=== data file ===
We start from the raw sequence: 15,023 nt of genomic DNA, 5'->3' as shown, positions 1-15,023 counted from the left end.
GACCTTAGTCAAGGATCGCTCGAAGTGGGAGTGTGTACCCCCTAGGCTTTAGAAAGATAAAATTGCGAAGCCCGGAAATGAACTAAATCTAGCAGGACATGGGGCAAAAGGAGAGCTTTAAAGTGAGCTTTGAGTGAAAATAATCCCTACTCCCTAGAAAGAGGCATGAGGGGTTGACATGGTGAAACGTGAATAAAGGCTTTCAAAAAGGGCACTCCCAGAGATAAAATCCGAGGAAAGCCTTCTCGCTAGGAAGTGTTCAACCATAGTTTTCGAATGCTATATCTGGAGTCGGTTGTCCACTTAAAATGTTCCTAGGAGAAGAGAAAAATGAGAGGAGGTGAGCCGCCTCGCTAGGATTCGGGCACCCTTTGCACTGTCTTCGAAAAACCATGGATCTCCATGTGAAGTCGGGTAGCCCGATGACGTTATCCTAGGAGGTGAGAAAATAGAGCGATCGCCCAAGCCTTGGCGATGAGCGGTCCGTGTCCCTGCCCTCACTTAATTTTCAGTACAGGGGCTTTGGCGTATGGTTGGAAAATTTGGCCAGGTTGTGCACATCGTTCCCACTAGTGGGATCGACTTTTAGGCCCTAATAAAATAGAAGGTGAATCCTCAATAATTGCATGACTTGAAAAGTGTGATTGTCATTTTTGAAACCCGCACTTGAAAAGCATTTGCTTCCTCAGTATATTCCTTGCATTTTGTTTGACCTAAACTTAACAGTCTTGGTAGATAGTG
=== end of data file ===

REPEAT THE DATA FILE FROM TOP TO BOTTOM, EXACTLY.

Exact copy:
We start from the raw sequence: 15,023 nt of genomic DNA, 5'->3' as shown, positions 1-15,023 counted from the left end.
GACCTTAGTCAAGGATCGCTCGAAGTGGGAGTGTGTACCCCCTAGGCTTTAGAAAGATAAAATTGCGAAGCCCGGAAATGAACTAAATCTAGCAGGACATGGGGCAAAAGGAGAGCTTTAAAGTGAGCTTTGAGTGAAAATAATCCCTACTCCCTAGAAAGAGGCATGAGGGGTTGACATGGTGAAACGTGAATAAAGGCTTTCAAAAAGGGCACTCCCAGAGATAAAATCCGAGGAAAGCCTTCTCGCTAGGAAGTGTTCAACCATAGTTTTCGAATGCTATATCTGGAGTCGGTTGTCCACTTAAAATGTTCCTAGGAGAAGAGAAAAATGAGAGGAGGTGAGCCGCCTCGCTAGGATTCGGGCACCCTTTGCACTGTCTTCGAAAAACCATGGATCTCCATGTGAAGTCGGGTAGCCCGATGACGTTATCCTAGGAGGTGAGAAAATAGAGCGATCGCCCAAGCCTTGGCGATGAGCGGTCCGTGTCCCTGCCCTCACTTAATTTTCAGTACAGGGGCTTTGGCGTATGGTTGGAAAATTTGGCCAGGTTGTGCACATCGTTCCCACTAGTGGGATCGACTTTTAGGCCCTAATAAAATAGAAGGTGAATCCTCAATAATTGCATGACTTGAAAAGTGTGATTGTCATTTTTGAAACCCGCACTTGAAAAGCATTTGCTTCCTCAGTATATTCCTTGCATTTTGTTTGACCTAAACTTAACAGTCTTGGTAGATAGTG